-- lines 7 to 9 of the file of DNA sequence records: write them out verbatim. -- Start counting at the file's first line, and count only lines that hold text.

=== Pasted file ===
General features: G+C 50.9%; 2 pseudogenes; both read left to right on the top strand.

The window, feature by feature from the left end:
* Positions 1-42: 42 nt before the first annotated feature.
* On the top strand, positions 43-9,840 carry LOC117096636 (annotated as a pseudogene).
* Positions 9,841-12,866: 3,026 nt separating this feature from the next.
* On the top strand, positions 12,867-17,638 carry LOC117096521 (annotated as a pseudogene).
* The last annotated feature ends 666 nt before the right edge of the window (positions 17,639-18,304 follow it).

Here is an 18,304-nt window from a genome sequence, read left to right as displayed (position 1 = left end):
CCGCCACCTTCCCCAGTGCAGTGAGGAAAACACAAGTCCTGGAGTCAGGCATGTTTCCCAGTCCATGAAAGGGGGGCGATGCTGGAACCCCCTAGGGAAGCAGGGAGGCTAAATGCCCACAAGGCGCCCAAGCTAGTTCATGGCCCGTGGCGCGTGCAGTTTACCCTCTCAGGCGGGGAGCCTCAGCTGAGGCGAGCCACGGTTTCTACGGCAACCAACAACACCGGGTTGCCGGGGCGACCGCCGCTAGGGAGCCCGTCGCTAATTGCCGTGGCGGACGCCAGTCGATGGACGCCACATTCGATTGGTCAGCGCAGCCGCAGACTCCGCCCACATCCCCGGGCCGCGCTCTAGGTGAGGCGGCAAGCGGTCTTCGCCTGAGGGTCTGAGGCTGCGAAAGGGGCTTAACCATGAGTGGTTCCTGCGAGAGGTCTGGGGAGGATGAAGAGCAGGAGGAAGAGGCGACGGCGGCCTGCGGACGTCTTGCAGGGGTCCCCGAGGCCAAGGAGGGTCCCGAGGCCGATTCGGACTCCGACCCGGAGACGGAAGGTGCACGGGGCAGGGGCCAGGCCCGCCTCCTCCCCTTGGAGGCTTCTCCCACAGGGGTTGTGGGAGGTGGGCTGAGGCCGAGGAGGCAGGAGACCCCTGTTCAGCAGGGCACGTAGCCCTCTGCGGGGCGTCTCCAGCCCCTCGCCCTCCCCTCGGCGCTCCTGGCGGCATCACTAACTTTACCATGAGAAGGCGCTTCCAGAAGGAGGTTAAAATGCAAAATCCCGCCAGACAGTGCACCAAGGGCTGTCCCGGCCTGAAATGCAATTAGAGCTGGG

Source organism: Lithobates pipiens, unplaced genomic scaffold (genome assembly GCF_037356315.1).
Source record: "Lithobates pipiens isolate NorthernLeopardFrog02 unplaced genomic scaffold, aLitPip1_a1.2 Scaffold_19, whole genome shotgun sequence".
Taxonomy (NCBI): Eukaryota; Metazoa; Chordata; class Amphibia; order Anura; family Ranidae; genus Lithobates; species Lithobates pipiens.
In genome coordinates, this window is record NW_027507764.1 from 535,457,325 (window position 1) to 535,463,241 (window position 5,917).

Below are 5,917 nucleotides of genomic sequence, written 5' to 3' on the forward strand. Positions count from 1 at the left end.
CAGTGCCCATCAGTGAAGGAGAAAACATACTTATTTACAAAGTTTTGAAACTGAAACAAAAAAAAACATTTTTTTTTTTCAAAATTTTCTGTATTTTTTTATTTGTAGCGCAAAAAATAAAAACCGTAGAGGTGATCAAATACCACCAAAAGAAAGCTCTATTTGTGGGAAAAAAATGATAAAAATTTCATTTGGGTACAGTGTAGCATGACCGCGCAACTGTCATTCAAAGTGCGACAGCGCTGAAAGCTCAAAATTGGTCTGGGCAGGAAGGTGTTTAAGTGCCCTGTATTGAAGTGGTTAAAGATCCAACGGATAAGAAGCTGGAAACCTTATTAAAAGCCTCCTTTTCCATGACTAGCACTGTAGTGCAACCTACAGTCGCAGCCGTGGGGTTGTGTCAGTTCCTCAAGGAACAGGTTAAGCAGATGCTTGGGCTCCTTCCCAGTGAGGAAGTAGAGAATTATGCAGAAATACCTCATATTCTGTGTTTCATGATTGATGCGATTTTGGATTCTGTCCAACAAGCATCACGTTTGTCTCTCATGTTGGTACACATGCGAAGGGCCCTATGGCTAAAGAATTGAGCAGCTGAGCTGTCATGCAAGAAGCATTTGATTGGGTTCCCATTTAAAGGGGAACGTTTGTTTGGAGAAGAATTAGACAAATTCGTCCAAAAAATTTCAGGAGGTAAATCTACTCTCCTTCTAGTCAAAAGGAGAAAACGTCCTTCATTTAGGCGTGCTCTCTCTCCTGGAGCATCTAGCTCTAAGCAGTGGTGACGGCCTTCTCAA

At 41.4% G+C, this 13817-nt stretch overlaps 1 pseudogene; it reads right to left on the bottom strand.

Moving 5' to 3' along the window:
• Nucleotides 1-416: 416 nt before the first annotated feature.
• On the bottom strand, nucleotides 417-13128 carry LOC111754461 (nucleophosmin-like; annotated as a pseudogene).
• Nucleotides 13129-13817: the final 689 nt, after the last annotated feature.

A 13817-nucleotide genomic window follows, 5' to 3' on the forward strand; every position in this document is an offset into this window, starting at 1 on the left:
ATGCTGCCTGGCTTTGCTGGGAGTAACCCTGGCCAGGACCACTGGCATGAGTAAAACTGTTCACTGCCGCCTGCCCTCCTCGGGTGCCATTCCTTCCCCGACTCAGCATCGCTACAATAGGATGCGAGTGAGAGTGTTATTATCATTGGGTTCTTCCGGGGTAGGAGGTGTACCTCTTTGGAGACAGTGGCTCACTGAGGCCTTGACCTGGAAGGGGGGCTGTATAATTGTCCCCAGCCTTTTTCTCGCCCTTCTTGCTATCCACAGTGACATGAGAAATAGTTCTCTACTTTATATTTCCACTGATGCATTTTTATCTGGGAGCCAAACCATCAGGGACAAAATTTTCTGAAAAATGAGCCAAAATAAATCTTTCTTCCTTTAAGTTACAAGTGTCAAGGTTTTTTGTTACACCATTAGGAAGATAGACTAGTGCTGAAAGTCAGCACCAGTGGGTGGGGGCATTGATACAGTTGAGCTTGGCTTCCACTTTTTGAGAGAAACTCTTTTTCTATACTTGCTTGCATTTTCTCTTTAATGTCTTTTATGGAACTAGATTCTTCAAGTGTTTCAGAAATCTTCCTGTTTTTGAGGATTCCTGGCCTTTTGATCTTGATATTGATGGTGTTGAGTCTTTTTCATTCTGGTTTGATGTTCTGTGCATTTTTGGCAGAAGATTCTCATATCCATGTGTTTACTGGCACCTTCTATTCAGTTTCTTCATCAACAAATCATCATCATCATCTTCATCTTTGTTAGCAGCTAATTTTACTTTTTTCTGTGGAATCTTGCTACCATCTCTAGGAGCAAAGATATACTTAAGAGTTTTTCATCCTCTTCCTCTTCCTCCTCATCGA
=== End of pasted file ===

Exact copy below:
* The last annotated feature ends 666 nt before the right edge of the window (positions 17,639-18,304 follow it).

Here is an 18,304-nt window from a genome sequence, read left to right as displayed (position 1 = left end):
CCGCCACCTTCCCCAGTGCAGTGAGGAAAACACAAGTCCTGGAGTCAGGCATGTTTCCCAGTCCATGAAAGGGGGGCGATGCTGGAACCCCCTAGGGAAGCAGGGAGGCTAAATGCCCACAAGGCGCCCAAGCTAGTTCATGGCCCGTGGCGCGTGCAGTTTACCCTCTCAGGCGGGGAGCCTCAGCTGAGGCGAGCCACGGTTTCTACGGCAACCAACAACACCGGGTTGCCGGGGCGACCGCCGCTAGGGAGCCCGTCGCTAATTGCCGTGGCGGACGCCAGTCGATGGACGCCACATTCGATTGGTCAGCGCAGCCGCAGACTCCGCCCACATCCCCGGGCCGCGCTCTAGGTGAGGCGGCAAGCGGTCTTCGCCTGAGGGTCTGAGGCTGCGAAAGGGGCTTAACCATGAGTGGTTCCTGCGAGAGGTCTGGGGAGGATGAAGAGCAGGAGGAAGAGGCGACGGCGGCCTGCGGACGTCTTGCAGGGGTCCCCGAGGCCAAGGAGGGTCCCGAGGCCGATTCGGACTCCGACCCGGAGACGGAAGGTGCACGGGGCAGGGGCCAGGCCCGCCTCCTCCCCTTGGAGGCTTCTCCCACAGGGGTTGTGGGAGGTGGGCTGAGGCCGAGGAGGCAGGAGACCCCTGTTCAGCAGGGCACGTAGCCCTCTGCGGGGCGTCTCCAGCCCCTCGCCCTCCCCTCGGCGCTCCTGGCGGCATCACTAACTTTACCATGAGAAGGCGCTTCCAGAAGGAGGTTAAAATGCAAAATCCCGCCAGACAGTGCACCAAGGGCTGTCCCGGCCTGAAATGCAATTAGAGCTGGG